Lorraine Branham, 66, a respected newspaper journalist who went on to become dean of the S.I. Newhouse School of Public Communications at Syracuse University, died Tuesday, April 2, of uterine cancer in Fayetteville, N.Y.
During the first 25 years of her career, Ms. Branham was a reporter at the Philadelphia Tribune, Courier-Post, Evening Bulletin, and the Baltimore Sun. She was assistant to the publisher of the Pittsburgh Post-Gazette and senior vice president and executive editor of the Tallahassee Democrat.
At The Inquirer, where she worked from 1987 to 1996, Ms. Branham was the New Jersey editor and worked as an editor on the city desk in Philadelphia before being named associate managing editor for features.
“She left a lasting legacy at The Inquirer through her outstanding leadership and mentoring,” said Stan Wischnowski, executive editor and senior vice president/news for Philadelphia Media Network. “A number of her former Syracuse students are making key contributions to our newsroom, and we can thank Lorraine for that.”
Arlene Notoro Morgan, a former colleague of Ms. Branham’s at The Inquirer, recalled her as a dedicated and supportive editor who encouraged and nurtured her staff. “As an editor, she was devoted to her staff and the stories they told,” said Morgan, now the assistant dean for external affairs at the Klein College of Media and Communication at Temple University. “They knew they could count on her, especially when it came to seeing the diversity in a community.”
Ms. Branham’s crowning moment came in 2008 when she took over as dean of the journalism school at Syracuse. She was the first woman and person of color to occupy that post. The school said she was selected from a field of 300 candidates. Previously, she had been dean of the journalism school at the University of Texas, Austin.
She developed professional partnerships to help students adapt to a changing media landscape. Under her leadership, the school moved toward a multimedia emphasis, with the launch of a multimedia storytelling class, the development of a student-produced web-based news magazine, and a curricular overhaul.
As word of her death spread through the journalism community, colleagues stepped forward with accolades.
“Dean Branham was a pillar in the Syracuse University community and beyond, an icon in the media industry, an academic innovator, a mentor, educator, inspiration, and a friend,” said Syracuse chancellor Kent Syverud.
"Dean Branham was the personification of what it means to be a trailblazer and on the cutting edge of the industry,” said National Association of Black Journalists president Sarah Glover, a Newhouse alumna and a former Inquirer photographer.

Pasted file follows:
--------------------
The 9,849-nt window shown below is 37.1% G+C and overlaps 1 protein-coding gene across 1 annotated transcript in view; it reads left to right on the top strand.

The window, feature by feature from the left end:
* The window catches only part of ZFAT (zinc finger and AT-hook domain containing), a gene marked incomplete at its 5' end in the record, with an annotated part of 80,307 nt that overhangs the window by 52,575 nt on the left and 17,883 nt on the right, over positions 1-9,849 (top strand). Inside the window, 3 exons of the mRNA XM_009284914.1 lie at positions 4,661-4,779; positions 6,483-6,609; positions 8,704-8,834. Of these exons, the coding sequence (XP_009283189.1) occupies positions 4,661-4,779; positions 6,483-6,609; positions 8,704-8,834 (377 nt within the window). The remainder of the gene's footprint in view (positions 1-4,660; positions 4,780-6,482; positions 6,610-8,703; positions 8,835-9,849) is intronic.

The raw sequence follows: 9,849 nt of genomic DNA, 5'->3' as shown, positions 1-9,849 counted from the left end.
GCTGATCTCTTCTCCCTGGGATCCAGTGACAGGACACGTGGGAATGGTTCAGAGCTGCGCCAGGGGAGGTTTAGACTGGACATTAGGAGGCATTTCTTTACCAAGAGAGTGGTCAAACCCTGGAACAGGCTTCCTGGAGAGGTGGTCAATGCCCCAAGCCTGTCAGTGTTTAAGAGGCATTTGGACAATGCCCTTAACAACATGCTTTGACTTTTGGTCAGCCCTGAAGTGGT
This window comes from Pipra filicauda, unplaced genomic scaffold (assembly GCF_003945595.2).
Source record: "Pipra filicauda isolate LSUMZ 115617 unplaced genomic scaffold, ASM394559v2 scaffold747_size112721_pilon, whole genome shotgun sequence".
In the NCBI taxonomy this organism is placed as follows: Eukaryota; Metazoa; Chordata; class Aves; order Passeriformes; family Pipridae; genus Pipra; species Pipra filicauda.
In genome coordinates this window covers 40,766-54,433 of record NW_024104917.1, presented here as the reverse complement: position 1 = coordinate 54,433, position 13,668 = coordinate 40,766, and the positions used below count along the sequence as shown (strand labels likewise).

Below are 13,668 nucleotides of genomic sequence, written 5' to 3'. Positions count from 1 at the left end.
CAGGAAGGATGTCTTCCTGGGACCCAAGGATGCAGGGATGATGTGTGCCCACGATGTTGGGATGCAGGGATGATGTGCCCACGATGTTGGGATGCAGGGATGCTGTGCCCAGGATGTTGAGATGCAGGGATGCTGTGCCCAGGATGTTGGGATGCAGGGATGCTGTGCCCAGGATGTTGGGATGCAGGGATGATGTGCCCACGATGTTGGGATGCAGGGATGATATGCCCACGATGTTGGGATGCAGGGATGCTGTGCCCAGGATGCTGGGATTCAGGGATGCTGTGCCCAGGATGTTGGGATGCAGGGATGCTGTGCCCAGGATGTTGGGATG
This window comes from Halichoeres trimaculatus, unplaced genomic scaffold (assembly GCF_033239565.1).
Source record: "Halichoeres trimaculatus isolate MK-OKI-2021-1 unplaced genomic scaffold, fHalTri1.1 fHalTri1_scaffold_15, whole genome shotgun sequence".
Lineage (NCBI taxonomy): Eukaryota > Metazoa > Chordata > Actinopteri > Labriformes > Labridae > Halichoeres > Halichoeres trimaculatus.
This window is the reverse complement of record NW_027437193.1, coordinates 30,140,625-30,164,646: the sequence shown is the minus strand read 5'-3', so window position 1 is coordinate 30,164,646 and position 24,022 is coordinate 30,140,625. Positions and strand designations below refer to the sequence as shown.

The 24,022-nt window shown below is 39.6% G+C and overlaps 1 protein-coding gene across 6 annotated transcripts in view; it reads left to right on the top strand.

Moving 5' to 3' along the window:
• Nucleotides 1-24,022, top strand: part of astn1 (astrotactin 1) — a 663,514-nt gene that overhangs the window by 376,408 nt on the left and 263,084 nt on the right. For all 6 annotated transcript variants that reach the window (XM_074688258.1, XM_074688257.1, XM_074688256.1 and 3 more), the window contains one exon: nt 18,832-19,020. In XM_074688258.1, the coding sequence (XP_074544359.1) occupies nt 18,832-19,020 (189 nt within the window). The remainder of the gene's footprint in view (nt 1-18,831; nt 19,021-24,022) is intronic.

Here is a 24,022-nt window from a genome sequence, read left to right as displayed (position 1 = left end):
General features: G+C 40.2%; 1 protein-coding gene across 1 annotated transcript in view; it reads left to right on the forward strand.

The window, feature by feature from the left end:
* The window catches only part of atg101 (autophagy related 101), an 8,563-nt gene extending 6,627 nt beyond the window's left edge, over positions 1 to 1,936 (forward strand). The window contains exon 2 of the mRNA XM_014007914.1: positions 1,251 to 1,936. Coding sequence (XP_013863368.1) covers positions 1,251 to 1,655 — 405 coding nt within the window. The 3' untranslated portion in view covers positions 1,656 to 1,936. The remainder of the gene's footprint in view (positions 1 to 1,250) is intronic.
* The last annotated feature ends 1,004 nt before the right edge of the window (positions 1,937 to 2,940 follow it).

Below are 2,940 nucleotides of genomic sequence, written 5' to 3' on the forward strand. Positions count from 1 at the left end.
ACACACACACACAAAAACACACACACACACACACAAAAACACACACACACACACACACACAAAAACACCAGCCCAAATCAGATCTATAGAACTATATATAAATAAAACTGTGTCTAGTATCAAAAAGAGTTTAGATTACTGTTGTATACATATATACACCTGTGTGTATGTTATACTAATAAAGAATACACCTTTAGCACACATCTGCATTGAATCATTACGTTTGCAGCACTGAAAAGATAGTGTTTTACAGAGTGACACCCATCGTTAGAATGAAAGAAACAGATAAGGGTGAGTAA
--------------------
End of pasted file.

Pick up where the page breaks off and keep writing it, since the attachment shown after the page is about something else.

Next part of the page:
“She emphasized to budding journalists the importance of building strong networks, being an innovator, and having an entrepreneurial spirit. And above all, she was caring and believed in uplifting and molding the next generation,” Glover said.
At Temple, where for a time she taught reporting and writing, she was remembered as a leader.
“We at Temple University are heartbroken to hear of Lorraine’s passing,” said David Boardman, dean of the Klein College of Media and Communication. “We treasured her as an accomplished alumna, a leader in journalism education, and a friend.”
Gerald Jordan, a former Inquirer editor now at the University of Arkansas, said he admired Ms. Branham’s high energy and spirit. “She did not back down from anything,” he said. “She was just a terrific person. I saw her rise through the ranks on the city desk. When she wound up as a dean, I wasn’t surprised.”
Born in Philadelphia, Ms. Branham graduated from Overbrook High School. She earned a bachelor’s degree in television, radio, and film from Temple University.
Ms. Branham was married to Norris Branham. The couple had a son, also named Norris Branham, before divorcing. She married Melvin Williams in 1997. He brought two children, Avis Sims and Andrew Williams, to the marriage. All survive, along with 11 grandchildren and eight siblings.
After leaving Philadelphia in 1996, she moved to Tallahassee, Pittsburgh, Austin, and Fayetteville. Her husband said she was diagnosed with cancer last October but never retired.
A viewing from 11 a.m. to 1 p.m. Thursday, April 11, will be followed by a funeral at Sharon Baptist Church, 3955 Conshohocken Ave., Philadelphia.